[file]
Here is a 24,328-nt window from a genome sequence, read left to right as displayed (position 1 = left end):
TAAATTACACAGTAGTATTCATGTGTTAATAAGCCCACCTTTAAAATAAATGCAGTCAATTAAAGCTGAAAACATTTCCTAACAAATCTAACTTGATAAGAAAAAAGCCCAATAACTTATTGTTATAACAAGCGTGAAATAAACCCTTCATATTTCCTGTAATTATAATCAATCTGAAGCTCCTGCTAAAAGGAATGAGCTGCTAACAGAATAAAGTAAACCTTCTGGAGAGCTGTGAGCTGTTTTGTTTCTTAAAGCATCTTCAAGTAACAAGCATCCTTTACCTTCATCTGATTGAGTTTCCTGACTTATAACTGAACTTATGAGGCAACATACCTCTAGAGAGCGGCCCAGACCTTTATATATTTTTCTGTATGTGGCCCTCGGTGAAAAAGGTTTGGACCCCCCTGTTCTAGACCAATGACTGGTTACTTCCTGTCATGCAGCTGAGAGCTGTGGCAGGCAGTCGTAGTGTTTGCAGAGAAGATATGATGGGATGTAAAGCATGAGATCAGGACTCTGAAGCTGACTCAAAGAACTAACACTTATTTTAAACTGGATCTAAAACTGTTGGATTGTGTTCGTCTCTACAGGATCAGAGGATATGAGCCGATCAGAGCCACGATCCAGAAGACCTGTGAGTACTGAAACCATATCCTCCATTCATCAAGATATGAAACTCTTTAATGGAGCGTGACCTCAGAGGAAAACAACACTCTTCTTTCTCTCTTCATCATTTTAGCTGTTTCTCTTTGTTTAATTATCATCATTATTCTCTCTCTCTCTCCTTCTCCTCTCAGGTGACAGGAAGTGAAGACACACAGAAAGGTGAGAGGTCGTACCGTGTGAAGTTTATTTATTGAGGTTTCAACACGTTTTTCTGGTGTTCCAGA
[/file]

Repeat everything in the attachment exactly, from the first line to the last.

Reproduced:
Here is a 24,328-nt window from a genome sequence, read left to right as displayed (position 1 = left end):
TAAATTACACAGTAGTATTCATGTGTTAATAAGCCCACCTTTAAAATAAATGCAGTCAATTAAAGCTGAAAACATTTCCTAACAAATCTAACTTGATAAGAAAAAAGCCCAATAACTTATTGTTATAACAAGCGTGAAATAAACCCTTCATATTTCCTGTAATTATAATCAATCTGAAGCTCCTGCTAAAAGGAATGAGCTGCTAACAGAATAAAGTAAACCTTCTGGAGAGCTGTGAGCTGTTTTGTTTCTTAAAGCATCTTCAAGTAACAAGCATCCTTTACCTTCATCTGATTGAGTTTCCTGACTTATAACTGAACTTATGAGGCAACATACCTCTAGAGAGCGGCCCAGACCTTTATATATTTTTCTGTATGTGGCCCTCGGTGAAAAAGGTTTGGACCCCCCTGTTCTAGACCAATGACTGGTTACTTCCTGTCATGCAGCTGAGAGCTGTGGCAGGCAGTCGTAGTGTTTGCAGAGAAGATATGATGGGATGTAAAGCATGAGATCAGGACTCTGAAGCTGACTCAAAGAACTAACACTTATTTTAAACTGGATCTAAAACTGTTGGATTGTGTTCGTCTCTACAGGATCAGAGGATATGAGCCGATCAGAGCCACGATCCAGAAGACCTGTGAGTACTGAAACCATATCCTCCATTCATCAAGATATGAAACTCTTTAATGGAGCGTGACCTCAGAGGAAAACAACACTCTTCTTTCTCTCTTCATCATTTTAGCTGTTTCTCTTTGTTTAATTATCATCATTATTCTCTCTCTCTCTCCTTCTCCTCTCAGGTGACAGGAAGTGAAGACACACAGAAAGGTGAGAGGTCGTACCGTGTGAAGTTTATTTATTGAGGTTTCAACACGTTTTTCTGGTGTTCCAGA